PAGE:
Disappointed, I went over to the Eric's gang side where A and D were also. I rigged up again for small fishes with my apollo size 4. But A got some small kunnings and I thot they would make some nice bait for my size 4 hooks. So, I rigged it and casted about 10 metres away from the kelong. After some waiting, I saw the rod dipped. I picked it up and struck, but it didn't feel like anything. But to my surprise, once I reeled back, the fellow on the other end gave a very strong run and whipped out half my lines. People beside me started noticing that I was (yet again!) fighting with another biggie. (By this time, people must had been wondering who this fellow was, always getting big fish one...keke.) When it got nearer to the surface, it turned out to look like a shark. Wow! Again this was with my light tackle 10lb rod. I held on tightly and tried to control it to prevent it from going under the kelong. If that were to happen, the fight would be lost as the lines would certainly snap from the abrasion and possibly getting stuck somewhere. So it went left and right and then slightly into the kelong! I had thought the game was over. By this time, the kelong hands had the gaff ready and I need to position it well. But luck was with me and the cobia came out of the kelong and miraculously, the lines didn't get snagged. That was it, I pulled it out near the edge and the gaff when down. There was a miss and it got my lines, but it didn't snap. After about 5 or 6 tries, they managed to hook it solidly and soon it was on deck.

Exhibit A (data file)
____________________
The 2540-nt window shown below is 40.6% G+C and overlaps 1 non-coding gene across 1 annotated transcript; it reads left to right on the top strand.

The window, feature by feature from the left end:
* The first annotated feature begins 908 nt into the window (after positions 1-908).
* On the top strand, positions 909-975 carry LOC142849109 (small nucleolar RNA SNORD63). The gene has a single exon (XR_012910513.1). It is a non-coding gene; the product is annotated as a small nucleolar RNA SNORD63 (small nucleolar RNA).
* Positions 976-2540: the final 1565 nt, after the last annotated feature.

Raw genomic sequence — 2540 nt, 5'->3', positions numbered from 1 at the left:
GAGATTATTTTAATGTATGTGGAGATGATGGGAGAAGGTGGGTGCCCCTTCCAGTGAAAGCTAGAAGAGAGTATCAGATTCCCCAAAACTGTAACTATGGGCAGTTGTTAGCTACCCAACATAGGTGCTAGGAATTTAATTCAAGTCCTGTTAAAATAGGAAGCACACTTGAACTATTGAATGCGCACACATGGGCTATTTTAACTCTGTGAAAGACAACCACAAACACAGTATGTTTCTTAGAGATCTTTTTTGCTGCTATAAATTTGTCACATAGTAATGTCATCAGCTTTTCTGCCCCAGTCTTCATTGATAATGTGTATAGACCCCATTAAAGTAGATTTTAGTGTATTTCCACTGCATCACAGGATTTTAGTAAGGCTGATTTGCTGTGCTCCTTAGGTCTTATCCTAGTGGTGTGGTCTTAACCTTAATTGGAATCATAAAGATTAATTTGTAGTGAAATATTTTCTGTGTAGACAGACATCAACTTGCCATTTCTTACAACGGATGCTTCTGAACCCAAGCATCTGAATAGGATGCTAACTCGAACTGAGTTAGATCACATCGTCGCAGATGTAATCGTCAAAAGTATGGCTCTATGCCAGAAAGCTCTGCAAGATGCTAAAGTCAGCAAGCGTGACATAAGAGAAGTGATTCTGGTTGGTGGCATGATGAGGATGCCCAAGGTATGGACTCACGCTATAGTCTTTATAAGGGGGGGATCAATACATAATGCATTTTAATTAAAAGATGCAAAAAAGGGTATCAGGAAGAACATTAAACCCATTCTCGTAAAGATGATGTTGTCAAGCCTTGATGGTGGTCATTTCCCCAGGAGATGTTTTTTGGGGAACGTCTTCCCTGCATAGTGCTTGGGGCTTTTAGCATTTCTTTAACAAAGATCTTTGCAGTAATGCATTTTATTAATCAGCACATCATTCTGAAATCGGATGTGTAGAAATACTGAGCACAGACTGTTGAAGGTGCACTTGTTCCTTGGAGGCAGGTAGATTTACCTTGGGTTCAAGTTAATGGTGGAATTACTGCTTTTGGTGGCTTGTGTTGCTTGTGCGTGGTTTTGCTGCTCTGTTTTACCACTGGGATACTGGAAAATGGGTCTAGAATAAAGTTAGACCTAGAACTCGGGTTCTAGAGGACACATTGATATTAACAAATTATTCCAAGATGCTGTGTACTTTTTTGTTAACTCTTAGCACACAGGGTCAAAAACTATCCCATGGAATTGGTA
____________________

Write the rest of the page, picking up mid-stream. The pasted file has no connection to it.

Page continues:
After pictures and video and all, we weighed it. It came out to be 3.5kg. Not bad at all. Wow, by then, I was famous. Mr "get the biggie all the time" guy. Haha. Even Eric couldn't believe how I was always getting them. Actually for this trip, the fishing was quite bad for everyone else, except for the tamban and todaks. There wasn't much to catch from all the strong waves and murky water. TC was grouchy throughout as he didn't get enough of Emperors (lengchiams, as he fondly called them, and his boontongs). The journey back, I had to buy a styrofoam box and kapok TC's box to transport all the fishes back. I was certainly outgrowing the little puny box I was bringing.

This trip was really something. In so short a time, I got 2 of my targets for the year. (A Queenie and a cobia). I had read so much of it in magazines and books and now, I had really experienced it first hand to fight these gamefishes. Even Eric was transferring his kelong king title to me. Haha. I guessed it all boiled down to persistance and luck. When lady luck is in, all you need to do was to setup the stage. A and D was also very excited about the trip. D said she didn't know that her daddy could catch such a big fish. Well, that certainly was the best endorsement ever.

Queenie Corner

It ran under this boat.

Water rationing

Kelong Well in the evening - A discovered the technique of berleying.

View of the boat

Sun tanning area

The main entrance with the TV

My Cobia corner

Cobia ran into the kelong stilts at this spot

Cobia side of the kelong



Dried Queenfish (not mine)

Braises from the fights, and pot belly

In the boat


Total catches, 3 bags full


Queenie (Part 1/4)

Queenie (Part 2/4)

Queenie (Part 3/4)

Queenie (Part 4/4)

Cobia (Part 1/4)

Cobia (Part 2/4)

Cobia (Part 3/4)

Cobia (Part 4/4)


Anonymous said...

can you tell me the contact number for the ah guan kelong?thanks

nafishnafish said...


Btw, it is Ah Ngan Kelong. :)